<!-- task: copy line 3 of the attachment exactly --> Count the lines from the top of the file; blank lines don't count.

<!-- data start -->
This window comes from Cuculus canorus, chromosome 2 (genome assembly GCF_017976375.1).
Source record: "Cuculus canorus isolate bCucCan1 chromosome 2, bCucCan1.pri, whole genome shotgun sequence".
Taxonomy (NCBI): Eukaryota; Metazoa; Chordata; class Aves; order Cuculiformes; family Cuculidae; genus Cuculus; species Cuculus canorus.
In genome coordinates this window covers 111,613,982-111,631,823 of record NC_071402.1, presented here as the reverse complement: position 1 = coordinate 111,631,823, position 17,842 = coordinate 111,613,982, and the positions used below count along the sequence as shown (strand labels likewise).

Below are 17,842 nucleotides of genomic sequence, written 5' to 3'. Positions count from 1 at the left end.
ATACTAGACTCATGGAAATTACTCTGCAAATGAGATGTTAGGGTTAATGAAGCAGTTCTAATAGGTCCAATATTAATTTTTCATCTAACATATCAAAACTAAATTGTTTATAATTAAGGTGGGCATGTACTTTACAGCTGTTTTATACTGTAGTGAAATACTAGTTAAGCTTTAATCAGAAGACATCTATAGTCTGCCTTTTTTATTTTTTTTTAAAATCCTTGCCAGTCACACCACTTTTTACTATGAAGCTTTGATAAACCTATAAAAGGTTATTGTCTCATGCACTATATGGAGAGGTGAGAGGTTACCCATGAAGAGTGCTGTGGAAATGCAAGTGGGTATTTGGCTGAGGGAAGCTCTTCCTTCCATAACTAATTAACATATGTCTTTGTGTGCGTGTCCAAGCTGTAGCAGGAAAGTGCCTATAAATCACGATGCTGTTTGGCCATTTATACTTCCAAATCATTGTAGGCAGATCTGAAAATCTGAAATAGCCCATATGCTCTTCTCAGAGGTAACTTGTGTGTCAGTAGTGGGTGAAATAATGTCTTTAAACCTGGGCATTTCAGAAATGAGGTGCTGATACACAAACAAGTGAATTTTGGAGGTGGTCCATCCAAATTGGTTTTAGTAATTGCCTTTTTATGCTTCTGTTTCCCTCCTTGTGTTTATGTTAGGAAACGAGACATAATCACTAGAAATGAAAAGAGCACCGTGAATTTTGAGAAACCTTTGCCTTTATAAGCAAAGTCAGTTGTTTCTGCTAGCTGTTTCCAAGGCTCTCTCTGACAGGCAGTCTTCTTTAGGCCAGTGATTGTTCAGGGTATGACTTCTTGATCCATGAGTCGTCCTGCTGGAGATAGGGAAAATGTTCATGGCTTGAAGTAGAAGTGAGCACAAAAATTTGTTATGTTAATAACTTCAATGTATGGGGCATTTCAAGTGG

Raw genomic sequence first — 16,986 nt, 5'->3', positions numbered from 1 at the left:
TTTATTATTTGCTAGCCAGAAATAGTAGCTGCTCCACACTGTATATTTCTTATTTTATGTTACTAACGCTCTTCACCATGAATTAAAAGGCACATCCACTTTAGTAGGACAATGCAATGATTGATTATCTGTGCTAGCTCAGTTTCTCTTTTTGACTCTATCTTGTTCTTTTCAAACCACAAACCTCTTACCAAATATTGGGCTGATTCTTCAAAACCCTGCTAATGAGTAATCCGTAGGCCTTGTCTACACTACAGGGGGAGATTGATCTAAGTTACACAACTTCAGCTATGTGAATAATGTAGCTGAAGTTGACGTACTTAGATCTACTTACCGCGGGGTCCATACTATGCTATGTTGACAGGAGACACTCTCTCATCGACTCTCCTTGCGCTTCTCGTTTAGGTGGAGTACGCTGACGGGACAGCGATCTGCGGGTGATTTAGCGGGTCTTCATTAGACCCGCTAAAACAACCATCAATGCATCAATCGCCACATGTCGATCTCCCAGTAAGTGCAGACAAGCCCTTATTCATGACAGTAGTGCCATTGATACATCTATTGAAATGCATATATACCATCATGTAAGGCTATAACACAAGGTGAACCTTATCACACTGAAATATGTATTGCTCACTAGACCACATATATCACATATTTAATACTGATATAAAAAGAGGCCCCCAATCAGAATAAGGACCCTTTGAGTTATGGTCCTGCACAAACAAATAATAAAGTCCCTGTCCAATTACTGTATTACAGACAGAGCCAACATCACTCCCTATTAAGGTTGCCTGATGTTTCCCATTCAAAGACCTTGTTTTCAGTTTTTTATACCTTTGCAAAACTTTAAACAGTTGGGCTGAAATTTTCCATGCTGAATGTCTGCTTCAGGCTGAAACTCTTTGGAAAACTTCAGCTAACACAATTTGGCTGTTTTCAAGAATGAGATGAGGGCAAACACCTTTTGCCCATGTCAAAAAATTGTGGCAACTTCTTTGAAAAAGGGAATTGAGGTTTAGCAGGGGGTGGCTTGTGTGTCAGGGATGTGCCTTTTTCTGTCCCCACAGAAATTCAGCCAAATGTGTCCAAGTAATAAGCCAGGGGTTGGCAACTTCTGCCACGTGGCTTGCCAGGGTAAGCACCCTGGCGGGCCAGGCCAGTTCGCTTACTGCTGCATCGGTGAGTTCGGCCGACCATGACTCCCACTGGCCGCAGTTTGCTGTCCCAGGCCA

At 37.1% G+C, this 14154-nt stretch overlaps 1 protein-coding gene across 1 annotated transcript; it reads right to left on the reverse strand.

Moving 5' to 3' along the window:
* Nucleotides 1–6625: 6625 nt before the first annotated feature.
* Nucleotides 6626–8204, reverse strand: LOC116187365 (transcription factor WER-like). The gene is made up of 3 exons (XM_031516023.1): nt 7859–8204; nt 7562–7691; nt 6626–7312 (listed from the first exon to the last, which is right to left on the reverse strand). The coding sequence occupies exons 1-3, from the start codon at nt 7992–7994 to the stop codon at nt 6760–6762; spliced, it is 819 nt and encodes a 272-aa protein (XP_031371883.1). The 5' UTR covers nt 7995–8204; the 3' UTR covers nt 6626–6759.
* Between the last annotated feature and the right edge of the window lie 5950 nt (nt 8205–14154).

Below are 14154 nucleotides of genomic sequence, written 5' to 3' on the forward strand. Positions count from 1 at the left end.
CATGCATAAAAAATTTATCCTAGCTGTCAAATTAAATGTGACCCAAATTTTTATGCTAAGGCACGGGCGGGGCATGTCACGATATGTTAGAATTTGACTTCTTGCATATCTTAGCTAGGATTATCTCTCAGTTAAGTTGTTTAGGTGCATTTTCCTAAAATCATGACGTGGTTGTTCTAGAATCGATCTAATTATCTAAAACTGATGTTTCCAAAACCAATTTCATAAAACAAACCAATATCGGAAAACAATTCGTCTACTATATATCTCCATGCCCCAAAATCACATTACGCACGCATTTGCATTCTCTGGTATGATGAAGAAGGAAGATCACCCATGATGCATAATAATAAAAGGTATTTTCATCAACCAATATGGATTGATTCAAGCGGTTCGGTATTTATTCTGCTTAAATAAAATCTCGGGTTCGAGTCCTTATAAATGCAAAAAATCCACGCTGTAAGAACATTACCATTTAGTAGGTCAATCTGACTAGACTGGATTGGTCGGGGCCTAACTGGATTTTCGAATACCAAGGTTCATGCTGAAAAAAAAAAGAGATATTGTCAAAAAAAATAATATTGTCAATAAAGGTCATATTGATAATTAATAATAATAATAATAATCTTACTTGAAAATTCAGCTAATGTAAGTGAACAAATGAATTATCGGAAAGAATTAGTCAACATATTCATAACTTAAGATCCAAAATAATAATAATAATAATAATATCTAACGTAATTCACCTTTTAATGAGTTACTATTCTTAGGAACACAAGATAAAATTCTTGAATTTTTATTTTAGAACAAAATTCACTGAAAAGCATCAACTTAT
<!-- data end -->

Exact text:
Taxonomy (NCBI): Eukaryota; Metazoa; Chordata; class Aves; order Cuculiformes; family Cuculidae; genus Cuculus; species Cuculus canorus.